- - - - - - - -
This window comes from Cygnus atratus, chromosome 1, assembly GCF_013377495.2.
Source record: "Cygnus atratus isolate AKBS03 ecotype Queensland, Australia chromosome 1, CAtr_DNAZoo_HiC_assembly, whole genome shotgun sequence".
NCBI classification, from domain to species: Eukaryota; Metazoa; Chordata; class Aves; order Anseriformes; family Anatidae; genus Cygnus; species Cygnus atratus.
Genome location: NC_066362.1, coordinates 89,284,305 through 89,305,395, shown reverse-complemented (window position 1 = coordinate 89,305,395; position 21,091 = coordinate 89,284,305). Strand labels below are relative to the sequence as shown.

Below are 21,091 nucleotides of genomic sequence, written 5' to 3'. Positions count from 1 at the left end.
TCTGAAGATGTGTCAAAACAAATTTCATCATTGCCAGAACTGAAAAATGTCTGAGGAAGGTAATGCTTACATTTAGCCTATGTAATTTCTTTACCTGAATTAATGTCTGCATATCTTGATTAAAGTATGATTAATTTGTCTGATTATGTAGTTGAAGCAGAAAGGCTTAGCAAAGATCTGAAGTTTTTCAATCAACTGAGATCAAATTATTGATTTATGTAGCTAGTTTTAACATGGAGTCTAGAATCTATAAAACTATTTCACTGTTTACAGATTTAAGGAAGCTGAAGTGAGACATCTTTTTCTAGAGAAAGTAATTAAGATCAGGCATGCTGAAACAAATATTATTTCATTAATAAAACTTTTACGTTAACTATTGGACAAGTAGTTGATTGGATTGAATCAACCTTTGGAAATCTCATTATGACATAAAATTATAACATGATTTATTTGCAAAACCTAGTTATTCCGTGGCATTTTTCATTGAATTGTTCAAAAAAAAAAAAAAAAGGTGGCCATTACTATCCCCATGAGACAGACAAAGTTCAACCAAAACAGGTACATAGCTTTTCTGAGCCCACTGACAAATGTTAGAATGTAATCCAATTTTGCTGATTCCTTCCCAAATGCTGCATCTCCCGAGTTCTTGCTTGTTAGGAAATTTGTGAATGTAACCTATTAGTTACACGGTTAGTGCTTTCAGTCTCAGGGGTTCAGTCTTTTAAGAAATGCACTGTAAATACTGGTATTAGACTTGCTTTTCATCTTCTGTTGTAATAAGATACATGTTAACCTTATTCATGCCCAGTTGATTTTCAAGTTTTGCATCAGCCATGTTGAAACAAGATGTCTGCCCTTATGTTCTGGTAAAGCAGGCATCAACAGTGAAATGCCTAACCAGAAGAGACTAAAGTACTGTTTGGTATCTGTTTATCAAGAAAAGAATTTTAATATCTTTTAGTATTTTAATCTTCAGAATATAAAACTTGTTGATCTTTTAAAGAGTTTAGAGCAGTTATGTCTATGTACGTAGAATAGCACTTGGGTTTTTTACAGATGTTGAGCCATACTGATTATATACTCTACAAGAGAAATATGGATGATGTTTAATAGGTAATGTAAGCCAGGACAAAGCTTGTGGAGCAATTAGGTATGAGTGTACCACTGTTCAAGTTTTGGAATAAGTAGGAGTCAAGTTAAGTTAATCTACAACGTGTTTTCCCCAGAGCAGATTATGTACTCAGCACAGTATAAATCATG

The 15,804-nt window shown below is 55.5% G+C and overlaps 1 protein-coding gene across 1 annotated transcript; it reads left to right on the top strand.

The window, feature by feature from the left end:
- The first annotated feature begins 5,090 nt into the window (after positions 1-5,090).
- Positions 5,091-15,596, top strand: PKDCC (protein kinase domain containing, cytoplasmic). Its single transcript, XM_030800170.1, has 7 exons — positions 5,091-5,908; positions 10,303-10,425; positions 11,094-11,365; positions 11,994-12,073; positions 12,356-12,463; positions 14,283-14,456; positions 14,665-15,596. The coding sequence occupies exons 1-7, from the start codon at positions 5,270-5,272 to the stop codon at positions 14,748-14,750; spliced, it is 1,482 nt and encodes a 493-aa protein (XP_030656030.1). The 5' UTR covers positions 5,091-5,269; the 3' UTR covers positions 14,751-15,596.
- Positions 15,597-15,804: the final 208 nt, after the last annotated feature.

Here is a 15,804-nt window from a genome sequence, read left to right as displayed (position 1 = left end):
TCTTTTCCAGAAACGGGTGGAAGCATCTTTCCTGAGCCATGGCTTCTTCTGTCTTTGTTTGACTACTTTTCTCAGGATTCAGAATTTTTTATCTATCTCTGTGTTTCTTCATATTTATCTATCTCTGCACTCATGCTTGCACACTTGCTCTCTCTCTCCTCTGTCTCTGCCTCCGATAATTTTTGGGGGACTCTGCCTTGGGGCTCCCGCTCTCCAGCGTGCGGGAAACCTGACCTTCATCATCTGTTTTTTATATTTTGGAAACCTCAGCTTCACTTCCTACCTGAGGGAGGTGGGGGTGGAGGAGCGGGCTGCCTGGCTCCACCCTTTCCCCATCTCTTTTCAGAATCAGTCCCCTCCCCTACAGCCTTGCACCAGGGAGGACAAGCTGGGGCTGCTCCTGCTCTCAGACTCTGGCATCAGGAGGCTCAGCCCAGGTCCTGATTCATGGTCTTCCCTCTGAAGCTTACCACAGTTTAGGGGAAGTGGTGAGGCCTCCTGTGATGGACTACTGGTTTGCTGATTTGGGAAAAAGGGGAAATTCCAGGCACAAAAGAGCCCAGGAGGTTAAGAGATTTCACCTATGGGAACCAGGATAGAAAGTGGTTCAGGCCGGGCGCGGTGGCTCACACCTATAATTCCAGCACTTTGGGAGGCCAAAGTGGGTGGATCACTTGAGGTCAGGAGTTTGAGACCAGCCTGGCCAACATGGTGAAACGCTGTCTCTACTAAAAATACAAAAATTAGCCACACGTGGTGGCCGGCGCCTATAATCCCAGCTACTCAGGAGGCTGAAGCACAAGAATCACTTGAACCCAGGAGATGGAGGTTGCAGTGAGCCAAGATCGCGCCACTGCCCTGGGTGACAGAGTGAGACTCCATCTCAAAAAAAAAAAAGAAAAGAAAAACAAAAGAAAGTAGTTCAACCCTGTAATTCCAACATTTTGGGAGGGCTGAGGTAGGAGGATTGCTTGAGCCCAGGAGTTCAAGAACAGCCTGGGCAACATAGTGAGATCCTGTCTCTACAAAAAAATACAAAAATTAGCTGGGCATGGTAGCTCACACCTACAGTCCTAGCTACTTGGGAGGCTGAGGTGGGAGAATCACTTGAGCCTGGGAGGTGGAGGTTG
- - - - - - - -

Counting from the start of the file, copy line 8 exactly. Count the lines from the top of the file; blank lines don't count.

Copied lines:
The window, feature by feature from the left end: